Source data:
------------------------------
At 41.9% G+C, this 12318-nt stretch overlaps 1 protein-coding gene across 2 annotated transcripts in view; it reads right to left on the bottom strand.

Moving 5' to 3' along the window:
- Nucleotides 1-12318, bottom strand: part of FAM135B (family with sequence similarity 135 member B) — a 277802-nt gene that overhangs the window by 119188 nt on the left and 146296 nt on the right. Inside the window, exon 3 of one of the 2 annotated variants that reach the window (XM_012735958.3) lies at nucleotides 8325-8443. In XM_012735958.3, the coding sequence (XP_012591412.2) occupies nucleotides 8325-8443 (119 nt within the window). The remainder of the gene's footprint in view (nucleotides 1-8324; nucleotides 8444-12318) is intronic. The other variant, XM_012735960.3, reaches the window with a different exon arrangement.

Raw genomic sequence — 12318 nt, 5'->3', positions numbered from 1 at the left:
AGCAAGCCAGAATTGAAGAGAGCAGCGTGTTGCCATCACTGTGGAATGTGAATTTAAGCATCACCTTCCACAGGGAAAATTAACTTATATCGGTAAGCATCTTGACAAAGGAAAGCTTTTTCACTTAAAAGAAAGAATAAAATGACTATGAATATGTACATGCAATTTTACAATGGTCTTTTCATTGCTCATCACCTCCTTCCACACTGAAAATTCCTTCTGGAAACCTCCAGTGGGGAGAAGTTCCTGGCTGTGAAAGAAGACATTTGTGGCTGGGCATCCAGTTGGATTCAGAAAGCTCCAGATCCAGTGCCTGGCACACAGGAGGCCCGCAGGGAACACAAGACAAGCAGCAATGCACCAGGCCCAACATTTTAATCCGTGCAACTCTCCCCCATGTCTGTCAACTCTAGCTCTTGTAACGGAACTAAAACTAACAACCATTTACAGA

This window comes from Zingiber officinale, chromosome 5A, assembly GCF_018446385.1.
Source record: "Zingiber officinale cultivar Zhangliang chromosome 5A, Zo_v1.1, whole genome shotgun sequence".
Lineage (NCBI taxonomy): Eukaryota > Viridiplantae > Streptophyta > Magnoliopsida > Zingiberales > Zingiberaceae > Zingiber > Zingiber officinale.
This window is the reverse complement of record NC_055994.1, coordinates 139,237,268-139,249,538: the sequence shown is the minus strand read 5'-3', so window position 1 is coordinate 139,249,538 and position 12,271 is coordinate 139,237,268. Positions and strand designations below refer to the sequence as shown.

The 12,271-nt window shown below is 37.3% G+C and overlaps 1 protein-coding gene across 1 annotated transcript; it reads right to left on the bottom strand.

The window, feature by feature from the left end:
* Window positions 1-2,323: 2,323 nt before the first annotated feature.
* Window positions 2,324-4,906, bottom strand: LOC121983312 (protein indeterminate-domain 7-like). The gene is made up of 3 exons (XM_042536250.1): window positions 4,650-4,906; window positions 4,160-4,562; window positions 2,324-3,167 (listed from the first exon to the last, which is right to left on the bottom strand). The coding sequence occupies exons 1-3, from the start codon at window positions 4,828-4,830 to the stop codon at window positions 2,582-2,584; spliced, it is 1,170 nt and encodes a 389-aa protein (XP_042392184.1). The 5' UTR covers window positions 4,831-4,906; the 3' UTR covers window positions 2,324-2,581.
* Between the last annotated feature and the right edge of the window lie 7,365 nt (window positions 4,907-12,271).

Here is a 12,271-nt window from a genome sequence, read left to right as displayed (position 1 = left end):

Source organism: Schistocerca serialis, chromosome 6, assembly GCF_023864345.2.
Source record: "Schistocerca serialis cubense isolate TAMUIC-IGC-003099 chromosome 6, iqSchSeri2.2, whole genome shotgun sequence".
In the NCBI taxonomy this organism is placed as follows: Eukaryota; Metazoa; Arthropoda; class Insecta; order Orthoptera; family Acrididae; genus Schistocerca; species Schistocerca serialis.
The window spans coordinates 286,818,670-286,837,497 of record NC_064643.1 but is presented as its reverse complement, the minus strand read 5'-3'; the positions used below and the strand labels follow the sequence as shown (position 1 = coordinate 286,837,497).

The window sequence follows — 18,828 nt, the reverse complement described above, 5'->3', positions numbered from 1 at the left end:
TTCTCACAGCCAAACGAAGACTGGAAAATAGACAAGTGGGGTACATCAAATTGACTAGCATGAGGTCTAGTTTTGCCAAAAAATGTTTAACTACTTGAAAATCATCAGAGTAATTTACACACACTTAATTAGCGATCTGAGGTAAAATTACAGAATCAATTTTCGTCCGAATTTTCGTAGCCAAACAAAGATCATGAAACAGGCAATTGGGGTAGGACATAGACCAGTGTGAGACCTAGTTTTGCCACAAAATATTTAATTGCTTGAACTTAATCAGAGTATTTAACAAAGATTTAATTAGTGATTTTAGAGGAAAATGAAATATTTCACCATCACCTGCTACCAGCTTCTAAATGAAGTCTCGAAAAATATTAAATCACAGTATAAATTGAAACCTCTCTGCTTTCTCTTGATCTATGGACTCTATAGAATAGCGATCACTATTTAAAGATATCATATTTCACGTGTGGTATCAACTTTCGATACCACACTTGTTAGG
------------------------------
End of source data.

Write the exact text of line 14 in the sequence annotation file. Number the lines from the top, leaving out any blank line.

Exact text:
* Between the last annotated feature and the right edge of the window lie 7,365 nt (window positions 4,907-12,271).